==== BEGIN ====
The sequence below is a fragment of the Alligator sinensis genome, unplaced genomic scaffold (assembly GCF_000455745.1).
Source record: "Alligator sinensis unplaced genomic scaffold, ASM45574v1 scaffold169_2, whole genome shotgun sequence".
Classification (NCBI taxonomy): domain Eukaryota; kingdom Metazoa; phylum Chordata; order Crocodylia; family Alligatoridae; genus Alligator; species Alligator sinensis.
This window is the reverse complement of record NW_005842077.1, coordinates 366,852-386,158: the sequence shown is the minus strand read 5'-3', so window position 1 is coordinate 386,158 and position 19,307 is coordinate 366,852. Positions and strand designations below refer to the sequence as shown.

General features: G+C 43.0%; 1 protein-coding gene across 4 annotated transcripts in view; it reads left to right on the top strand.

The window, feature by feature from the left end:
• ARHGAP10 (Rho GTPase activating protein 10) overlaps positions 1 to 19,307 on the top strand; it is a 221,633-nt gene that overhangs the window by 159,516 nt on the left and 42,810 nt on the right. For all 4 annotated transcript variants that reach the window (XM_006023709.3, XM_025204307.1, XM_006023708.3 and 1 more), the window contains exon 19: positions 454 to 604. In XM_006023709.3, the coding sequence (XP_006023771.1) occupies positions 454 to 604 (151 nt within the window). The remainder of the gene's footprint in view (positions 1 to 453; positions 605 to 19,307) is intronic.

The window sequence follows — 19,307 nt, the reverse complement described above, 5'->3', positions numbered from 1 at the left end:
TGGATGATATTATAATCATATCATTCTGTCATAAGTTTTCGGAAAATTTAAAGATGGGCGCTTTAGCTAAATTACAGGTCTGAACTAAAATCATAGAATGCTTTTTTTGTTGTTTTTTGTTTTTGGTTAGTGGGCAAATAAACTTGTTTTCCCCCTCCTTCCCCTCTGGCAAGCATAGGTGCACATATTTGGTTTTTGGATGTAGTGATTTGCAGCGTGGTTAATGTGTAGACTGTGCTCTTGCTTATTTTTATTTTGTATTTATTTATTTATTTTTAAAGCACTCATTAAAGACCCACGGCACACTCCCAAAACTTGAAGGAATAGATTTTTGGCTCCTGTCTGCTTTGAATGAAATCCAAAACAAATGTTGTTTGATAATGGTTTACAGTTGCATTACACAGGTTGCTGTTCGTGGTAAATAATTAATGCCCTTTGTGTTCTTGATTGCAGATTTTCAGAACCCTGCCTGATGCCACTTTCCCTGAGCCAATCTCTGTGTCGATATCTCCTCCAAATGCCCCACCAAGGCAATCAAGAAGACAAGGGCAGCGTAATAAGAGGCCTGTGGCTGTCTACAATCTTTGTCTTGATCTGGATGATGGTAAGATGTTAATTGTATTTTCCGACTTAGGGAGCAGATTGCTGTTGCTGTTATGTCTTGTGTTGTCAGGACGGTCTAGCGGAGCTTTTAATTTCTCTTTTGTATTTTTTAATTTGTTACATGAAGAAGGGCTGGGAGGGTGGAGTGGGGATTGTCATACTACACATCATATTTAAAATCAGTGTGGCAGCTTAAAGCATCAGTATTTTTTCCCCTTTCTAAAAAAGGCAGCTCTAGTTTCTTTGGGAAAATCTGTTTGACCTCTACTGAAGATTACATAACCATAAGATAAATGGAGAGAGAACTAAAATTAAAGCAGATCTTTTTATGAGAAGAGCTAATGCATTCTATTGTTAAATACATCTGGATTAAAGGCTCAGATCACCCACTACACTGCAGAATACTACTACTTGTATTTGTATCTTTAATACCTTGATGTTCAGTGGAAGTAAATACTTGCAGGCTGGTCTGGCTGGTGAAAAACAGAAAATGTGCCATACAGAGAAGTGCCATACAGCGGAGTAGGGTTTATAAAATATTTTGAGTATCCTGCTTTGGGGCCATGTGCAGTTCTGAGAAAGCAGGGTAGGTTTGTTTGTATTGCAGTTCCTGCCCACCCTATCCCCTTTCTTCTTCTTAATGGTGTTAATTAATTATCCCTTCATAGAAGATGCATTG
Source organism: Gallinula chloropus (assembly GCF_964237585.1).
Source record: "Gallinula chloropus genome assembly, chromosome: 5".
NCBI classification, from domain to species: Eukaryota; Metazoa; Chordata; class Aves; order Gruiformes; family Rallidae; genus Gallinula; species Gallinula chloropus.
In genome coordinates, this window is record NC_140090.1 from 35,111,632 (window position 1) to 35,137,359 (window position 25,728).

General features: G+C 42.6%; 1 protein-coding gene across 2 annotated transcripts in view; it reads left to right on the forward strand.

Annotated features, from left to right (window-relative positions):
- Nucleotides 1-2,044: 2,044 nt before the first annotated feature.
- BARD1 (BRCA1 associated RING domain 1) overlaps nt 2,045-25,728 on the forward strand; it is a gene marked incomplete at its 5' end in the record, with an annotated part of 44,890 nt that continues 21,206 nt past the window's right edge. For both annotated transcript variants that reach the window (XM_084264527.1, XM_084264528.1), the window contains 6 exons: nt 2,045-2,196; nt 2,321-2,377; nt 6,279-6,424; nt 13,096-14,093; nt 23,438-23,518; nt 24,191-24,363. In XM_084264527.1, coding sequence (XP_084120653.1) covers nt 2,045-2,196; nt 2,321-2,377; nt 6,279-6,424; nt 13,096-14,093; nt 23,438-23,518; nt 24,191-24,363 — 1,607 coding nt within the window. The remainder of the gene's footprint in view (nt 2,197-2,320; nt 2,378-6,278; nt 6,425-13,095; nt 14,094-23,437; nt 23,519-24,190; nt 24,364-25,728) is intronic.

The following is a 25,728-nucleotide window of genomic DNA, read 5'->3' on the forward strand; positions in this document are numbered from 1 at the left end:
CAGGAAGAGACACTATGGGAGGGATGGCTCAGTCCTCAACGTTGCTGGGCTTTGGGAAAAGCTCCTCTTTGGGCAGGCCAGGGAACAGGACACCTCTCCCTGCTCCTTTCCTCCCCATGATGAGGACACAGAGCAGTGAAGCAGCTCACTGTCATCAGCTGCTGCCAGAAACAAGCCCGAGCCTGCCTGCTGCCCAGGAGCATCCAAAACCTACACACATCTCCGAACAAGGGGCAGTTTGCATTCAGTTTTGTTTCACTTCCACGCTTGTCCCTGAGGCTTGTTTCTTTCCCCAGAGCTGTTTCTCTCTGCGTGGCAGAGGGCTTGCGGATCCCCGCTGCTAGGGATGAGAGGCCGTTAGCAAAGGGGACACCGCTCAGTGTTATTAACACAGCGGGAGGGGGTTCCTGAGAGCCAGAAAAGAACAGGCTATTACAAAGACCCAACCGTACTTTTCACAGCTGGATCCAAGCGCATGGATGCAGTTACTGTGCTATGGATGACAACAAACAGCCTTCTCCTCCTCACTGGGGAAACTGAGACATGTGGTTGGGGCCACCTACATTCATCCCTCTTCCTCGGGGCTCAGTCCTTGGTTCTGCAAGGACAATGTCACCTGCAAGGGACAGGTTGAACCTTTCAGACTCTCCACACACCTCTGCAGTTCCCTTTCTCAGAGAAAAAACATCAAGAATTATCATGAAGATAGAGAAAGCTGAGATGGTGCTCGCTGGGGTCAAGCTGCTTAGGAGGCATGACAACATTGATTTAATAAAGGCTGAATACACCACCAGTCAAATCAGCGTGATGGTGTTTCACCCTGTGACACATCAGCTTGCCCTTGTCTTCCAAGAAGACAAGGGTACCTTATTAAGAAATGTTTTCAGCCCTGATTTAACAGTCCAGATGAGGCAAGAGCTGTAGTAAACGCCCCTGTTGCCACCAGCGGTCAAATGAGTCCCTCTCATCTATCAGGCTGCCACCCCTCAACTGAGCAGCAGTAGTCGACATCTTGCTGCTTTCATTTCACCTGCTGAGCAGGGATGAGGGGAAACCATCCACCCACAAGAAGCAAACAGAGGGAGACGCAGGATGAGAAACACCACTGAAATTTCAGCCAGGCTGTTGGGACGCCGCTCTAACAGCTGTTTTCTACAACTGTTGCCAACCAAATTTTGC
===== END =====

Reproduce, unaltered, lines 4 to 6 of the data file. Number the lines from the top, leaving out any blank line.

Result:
This window is the reverse complement of record NW_005842077.1, coordinates 366,852-386,158: the sequence shown is the minus strand read 5'-3', so window position 1 is coordinate 386,158 and position 19,307 is coordinate 366,852. Positions and strand designations below refer to the sequence as shown.

General features: G+C 43.0%; 1 protein-coding gene across 4 annotated transcripts in view; it reads left to right on the top strand.

The window, feature by feature from the left end: